Following George Eustice’s Ministerial statement today to confirm that he intends to enable badger control measures in the LRA (Low Risk Areas) we issued the following statement:
Save Me Trust is saddened to hear George Eustice’s announcement today that he will enable badger culling in the Low Risk areas of England.
The policy of culling badgers is deeply flawed and has yet to produce any evidence that it is reducing Bovine TB in cattle. Extending badger culling into Low Risk Areas of England will not remove Bovine TB from cattle herds and all available science shows it will make matters worse.
The disease lies latent and undetected by the current tests, wherever the cattle are based, and until we remove Bovine TB from the herd, both cattle and wildlife will continue to suffer from this devastating disease.
This decision makes no sense and does not relate to the science. Culling has no benefits for farmers, cattle or wildlife and will put a further cost burden on taxpayers.
Save Me Trust remains committed to finding a viable solution to Bovine Tb. We will continue to work on our project farm in Devon that has become officially TB free after many years of chronic breakdown without the killing of any wildlife.
We at Save Me are disappointed and profoundly saddened at the news that Theresa May’s government is to escalate its culling of badgers. In 2014 the governments own Independent Expert Panel (IEP) determined that the cull was cruel and ineffective; the panel was promptly sacked for reporting these findings. Recent new research has confirmed the conclusions of the massive RBCT (Randomised Badger Culling Trial, 1997-2007) research document, which concluded that “culling badgers can make no appreciable contribution to the control of TB in cattle” and the government have been unable to come up with a single shred of evidence that the cull is actually working. Some sections of the farming community are now acknowledging that badger culling is a dead-end policy and are seeking solutions that directly address the transmission of the disease in the herd - this is now perceived by the vast majority of experts in the field as the real prime mechanism for the propagation of Bovine TB, not badgers. In the light of current knowledge, the governments' decision to press on with a policy which is already failing, while costing the tax-payer millions of pounds in wasted effort, is extraordinary.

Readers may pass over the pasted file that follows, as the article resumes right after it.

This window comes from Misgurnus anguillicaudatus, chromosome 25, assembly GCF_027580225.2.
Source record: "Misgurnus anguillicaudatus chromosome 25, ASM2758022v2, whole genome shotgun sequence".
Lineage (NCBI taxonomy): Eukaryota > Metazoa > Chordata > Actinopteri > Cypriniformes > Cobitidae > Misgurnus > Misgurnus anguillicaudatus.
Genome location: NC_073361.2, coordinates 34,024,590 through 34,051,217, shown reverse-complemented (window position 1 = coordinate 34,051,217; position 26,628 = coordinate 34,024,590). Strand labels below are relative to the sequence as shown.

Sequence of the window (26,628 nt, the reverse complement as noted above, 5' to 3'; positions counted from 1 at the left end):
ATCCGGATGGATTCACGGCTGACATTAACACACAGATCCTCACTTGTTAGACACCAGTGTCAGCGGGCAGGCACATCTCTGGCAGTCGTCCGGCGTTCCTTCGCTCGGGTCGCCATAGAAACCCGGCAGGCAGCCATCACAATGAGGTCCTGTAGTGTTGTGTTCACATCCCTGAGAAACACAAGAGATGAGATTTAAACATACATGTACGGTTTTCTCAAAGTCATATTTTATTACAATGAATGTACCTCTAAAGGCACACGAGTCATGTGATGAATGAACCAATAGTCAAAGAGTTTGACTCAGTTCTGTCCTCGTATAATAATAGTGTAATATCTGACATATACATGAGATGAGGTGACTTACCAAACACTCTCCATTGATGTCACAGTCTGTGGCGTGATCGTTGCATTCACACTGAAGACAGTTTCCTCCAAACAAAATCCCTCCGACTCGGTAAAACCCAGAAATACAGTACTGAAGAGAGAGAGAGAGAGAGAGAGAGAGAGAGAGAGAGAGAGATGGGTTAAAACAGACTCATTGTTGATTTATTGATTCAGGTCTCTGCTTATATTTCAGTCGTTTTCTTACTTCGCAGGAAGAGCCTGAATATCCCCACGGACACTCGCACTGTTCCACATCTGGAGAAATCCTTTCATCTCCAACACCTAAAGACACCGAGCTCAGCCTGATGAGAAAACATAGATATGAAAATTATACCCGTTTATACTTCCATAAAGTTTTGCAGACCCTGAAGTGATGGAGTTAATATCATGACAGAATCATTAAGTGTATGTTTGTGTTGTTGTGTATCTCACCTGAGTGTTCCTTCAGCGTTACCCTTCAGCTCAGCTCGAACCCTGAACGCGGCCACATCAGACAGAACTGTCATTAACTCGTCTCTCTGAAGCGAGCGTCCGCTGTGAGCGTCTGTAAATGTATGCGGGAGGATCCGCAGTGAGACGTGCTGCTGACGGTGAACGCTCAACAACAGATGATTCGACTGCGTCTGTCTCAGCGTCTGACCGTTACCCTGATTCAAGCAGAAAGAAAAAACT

The government responded to this petition when it received 10,000 signatures. Unfortunately, the government’s response was so inaccurate and selective that it appears to represent a deliberate attempt to mislead the public. There are four key inaccuracies in the government response:
(1)The response claims that recent experience in Gloucestershire, Somerset, and Dorset has shown that licensed culling “is safe, humane and effective in reducing the number of badgers needed to bring down disease levels in cattle”. This statement conflicts sharply with the available evidence. An Independent Expert Panel (IEP) established by Defra to evaluate the first year of culling concluded that the free shooting approach did not meet their standards for humaneness1. When a second year of culling yielded no evidence of improvement, the British Veterinary Association called for free shooting to be abandoned2. Ministers responded by simply stating that “we don’t agree”3. The government’s claim that licensed culling is “humane” is thus not shared by respected authorities on animal welfare.
Likewise, evidence indicates that the culls have not been “effective in reducing the number of badgers”. Defra has repeatedly stated an intention to reduce badger numbers by at least 70%, relative to their pre-cull levels, acknowledging that failing to do so would risk increasing cattle TB rather than reducing it4. The IEP concluded that the first culls fell far short of that aim1. Since then, Defra has reiterated its aim of reducing badger numbers by “at least 70%”, while quietly setting targets with only a slim possibility of achieving this aim5. Defra’s claim that the culls are “effective” is thus not consistent with available evidence.
In the UK, we have a long history of reform brought about by peaceful protest - from the ‘Chartists’ and suffrages, the abolition of slavery, to the reform of our parliamentary system. We are deeply concerned about the comments of the National Farmers Union last week that claimed information relating to the badger cull being published was variously, “illegal activity, attempting to intimidate farmers” and the “reprehensible” action of “leaking information which could lead to farming families being targeted”.
Queen Guitarist Brian May, founder of animal welfare organisation the Save Me Trust and Team Badger, a coalition of animal groups against the cull, today reacted to leaked reports the culls are to be extended into five new areas of the UK beginning in September.May today issued a statement saying:
“So the Government is extending the already failed badger cull ?
This Boxing Day, hunts will gather to parade in villages across England and Wales for the traditional Boxing Day meet. But this year there will be a new atmosphere - a wind of change. A few months ago there was an attempt by Cameron and his merry men to undermine the Hunting Act with a ‘Statutory Instrument’. It would have reopened the door to full scale blood hunting but it was foiled, not just by Cameron’s political opponents, but also by a courageous band of Tory MP’s who refused to be bullied into supporting an act of Parliament which would take away the protection of our wildlife from cruelty.